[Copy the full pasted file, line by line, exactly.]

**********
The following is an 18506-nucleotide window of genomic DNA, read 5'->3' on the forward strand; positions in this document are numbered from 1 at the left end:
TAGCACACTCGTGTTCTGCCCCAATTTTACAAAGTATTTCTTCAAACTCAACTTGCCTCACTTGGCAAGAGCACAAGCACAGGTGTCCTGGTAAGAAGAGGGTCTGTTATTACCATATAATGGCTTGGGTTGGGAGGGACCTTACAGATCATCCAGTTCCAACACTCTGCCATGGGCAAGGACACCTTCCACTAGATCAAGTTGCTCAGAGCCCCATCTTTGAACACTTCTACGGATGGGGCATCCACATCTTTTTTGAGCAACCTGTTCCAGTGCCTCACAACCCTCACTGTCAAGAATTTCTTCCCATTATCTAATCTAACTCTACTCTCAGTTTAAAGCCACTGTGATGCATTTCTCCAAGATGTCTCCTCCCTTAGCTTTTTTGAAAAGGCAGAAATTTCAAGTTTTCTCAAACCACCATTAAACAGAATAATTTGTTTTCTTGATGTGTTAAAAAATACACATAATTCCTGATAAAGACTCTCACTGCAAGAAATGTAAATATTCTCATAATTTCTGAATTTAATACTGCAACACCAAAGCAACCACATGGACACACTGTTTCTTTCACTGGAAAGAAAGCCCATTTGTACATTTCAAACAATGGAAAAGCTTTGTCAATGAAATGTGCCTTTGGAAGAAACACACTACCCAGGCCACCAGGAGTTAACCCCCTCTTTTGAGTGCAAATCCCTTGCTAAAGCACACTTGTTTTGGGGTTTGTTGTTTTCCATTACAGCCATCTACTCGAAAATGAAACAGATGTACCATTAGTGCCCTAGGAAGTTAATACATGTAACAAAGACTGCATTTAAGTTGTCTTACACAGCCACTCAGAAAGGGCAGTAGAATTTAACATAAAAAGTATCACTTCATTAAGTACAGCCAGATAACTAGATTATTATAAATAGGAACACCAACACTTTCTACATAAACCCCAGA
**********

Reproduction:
The following is an 18506-nucleotide window of genomic DNA, read 5'->3' on the forward strand; positions in this document are numbered from 1 at the left end:
TAGCACACTCGTGTTCTGCCCCAATTTTACAAAGTATTTCTTCAAACTCAACTTGCCTCACTTGGCAAGAGCACAAGCACAGGTGTCCTGGTAAGAAGAGGGTCTGTTATTACCATATAATGGCTTGGGTTGGGAGGGACCTTACAGATCATCCAGTTCCAACACTCTGCCATGGGCAAGGACACCTTCCACTAGATCAAGTTGCTCAGAGCCCCATCTTTGAACACTTCTACGGATGGGGCATCCACATCTTTTTTGAGCAACCTGTTCCAGTGCCTCACAACCCTCACTGTCAAGAATTTCTTCCCATTATCTAATCTAACTCTACTCTCAGTTTAAAGCCACTGTGATGCATTTCTCCAAGATGTCTCCTCCCTTAGCTTTTTTGAAAAGGCAGAAATTTCAAGTTTTCTCAAACCACCATTAAACAGAATAATTTGTTTTCTTGATGTGTTAAAAAATACACATAATTCCTGATAAAGACTCTCACTGCAAGAAATGTAAATATTCTCATAATTTCTGAATTTAATACTGCAACACCAAAGCAACCACATGGACACACTGTTTCTTTCACTGGAAAGAAAGCCCATTTGTACATTTCAAACAATGGAAAAGCTTTGTCAATGAAATGTGCCTTTGGAAGAAACACACTACCCAGGCCACCAGGAGTTAACCCCCTCTTTTGAGTGCAAATCCCTTGCTAAAGCACACTTGTTTTGGGGTTTGTTGTTTTCCATTACAGCCATCTACTCGAAAATGAAACAGATGTACCATTAGTGCCCTAGGAAGTTAATACATGTAACAAAGACTGCATTTAAGTTGTCTTACACAGCCACTCAGAAAGGGCAGTAGAATTTAACATAAAAAGTATCACTTCATTAAGTACAGCCAGATAACTAGATTATTATAAATAGGAACACCAACACTTTCTACATAAACCCCAGA